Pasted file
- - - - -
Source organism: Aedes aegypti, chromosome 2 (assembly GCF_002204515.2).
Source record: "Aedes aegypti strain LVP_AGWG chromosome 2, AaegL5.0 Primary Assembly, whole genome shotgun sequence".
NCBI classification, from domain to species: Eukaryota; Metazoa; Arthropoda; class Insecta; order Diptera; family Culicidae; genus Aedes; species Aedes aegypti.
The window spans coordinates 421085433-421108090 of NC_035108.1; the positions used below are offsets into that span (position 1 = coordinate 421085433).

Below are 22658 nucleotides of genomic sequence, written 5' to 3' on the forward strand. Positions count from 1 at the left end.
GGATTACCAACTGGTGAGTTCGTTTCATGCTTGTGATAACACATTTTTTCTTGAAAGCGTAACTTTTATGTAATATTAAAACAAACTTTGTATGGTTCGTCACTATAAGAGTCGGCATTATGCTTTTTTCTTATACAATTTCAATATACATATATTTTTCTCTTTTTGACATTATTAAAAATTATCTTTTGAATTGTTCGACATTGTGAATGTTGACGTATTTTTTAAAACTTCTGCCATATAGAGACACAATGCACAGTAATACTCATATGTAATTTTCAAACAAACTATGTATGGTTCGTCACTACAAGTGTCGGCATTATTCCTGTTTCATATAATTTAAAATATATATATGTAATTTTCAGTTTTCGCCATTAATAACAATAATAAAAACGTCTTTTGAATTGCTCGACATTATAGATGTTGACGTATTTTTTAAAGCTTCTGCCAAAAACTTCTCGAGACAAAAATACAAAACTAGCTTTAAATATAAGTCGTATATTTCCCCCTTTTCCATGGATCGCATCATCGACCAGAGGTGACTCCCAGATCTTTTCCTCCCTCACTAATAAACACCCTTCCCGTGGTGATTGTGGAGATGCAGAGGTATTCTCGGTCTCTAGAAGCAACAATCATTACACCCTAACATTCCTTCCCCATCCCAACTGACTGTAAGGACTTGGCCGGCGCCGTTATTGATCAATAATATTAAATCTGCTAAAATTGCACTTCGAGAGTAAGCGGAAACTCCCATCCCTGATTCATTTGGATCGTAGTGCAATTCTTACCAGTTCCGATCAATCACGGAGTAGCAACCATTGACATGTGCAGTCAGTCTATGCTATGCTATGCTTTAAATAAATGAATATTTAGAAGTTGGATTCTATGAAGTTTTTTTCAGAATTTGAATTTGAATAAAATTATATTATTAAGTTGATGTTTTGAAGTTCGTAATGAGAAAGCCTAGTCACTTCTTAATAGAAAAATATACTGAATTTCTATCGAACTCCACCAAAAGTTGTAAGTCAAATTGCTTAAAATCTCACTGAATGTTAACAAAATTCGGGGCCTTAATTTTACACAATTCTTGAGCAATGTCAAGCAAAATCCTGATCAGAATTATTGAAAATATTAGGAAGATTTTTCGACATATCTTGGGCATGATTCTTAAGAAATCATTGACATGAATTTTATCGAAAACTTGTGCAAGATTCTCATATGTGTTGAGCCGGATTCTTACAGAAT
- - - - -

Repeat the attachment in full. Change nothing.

Source organism: Aedes aegypti, chromosome 2 (assembly GCF_002204515.2).
Source record: "Aedes aegypti strain LVP_AGWG chromosome 2, AaegL5.0 Primary Assembly, whole genome shotgun sequence".
NCBI classification, from domain to species: Eukaryota; Metazoa; Arthropoda; class Insecta; order Diptera; family Culicidae; genus Aedes; species Aedes aegypti.
The window spans coordinates 421085433-421108090 of NC_035108.1; the positions used below are offsets into that span (position 1 = coordinate 421085433).

Below are 22658 nucleotides of genomic sequence, written 5' to 3' on the forward strand. Positions count from 1 at the left end.
GGATTACCAACTGGTGAGTTCGTTTCATGCTTGTGATAACACATTTTTTCTTGAAAGCGTAACTTTTATGTAATATTAAAACAAACTTTGTATGGTTCGTCACTATAAGAGTCGGCATTATGCTTTTTTCTTATACAATTTCAATATACATATATTTTTCTCTTTTTGACATTATTAAAAATTATCTTTTGAATTGTTCGACATTGTGAATGTTGACGTATTTTTTAAAACTTCTGCCATATAGAGACACAATGCACAGTAATACTCATATGTAATTTTCAAACAAACTATGTATGGTTCGTCACTACAAGTGTCGGCATTATTCCTGTTTCATATAATTTAAAATATATATATGTAATTTTCAGTTTTCGCCATTAATAACAATAATAAAAACGTCTTTTGAATTGCTCGACATTATAGATGTTGACGTATTTTTTAAAGCTTCTGCCAAAAACTTCTCGAGACAAAAATACAAAACTAGCTTTAAATATAAGTCGTATATTTCCCCCTTTTCCATGGATCGCATCATCGACCAGAGGTGACTCCCAGATCTTTTCCTCCCTCACTAATAAACACCCTTCCCGTGGTGATTGTGGAGATGCAGAGGTATTCTCGGTCTCTAGAAGCAACAATCATTACACCCTAACATTCCTTCCCCATCCCAACTGACTGTAAGGACTTGGCCGGCGCCGTTATTGATCAATAATATTAAATCTGCTAAAATTGCACTTCGAGAGTAAGCGGAAACTCCCATCCCTGATTCATTTGGATCGTAGTGCAATTCTTACCAGTTCCGATCAATCACGGAGTAGCAACCATTGACATGTGCAGTCAGTCTATGCTATGCTATGCTTTAAATAAATGAATATTTAGAAGTTGGATTCTATGAAGTTTTTTTCAGAATTTGAATTTGAATAAAATTATATTATTAAGTTGATGTTTTGAAGTTCGTAATGAGAAAGCCTAGTCACTTCTTAATAGAAAAATATACTGAATTTCTATCGAACTCCACCAAAAGTTGTAAGTCAAATTGCTTAAAATCTCACTGAATGTTAACAAAATTCGGGGCCTTAATTTTACACAATTCTTGAGCAATGTCAAGCAAAATCCTGATCAGAATTATTGAAAATATTAGGAAGATTTTTCGACATATCTTGGGCATGATTCTTAAGAAATCATTGACATGAATTTTATCGAAAACTTGTGCAAGATTCTCATATGTGTTGAGCCGGATTCTTACAGAAT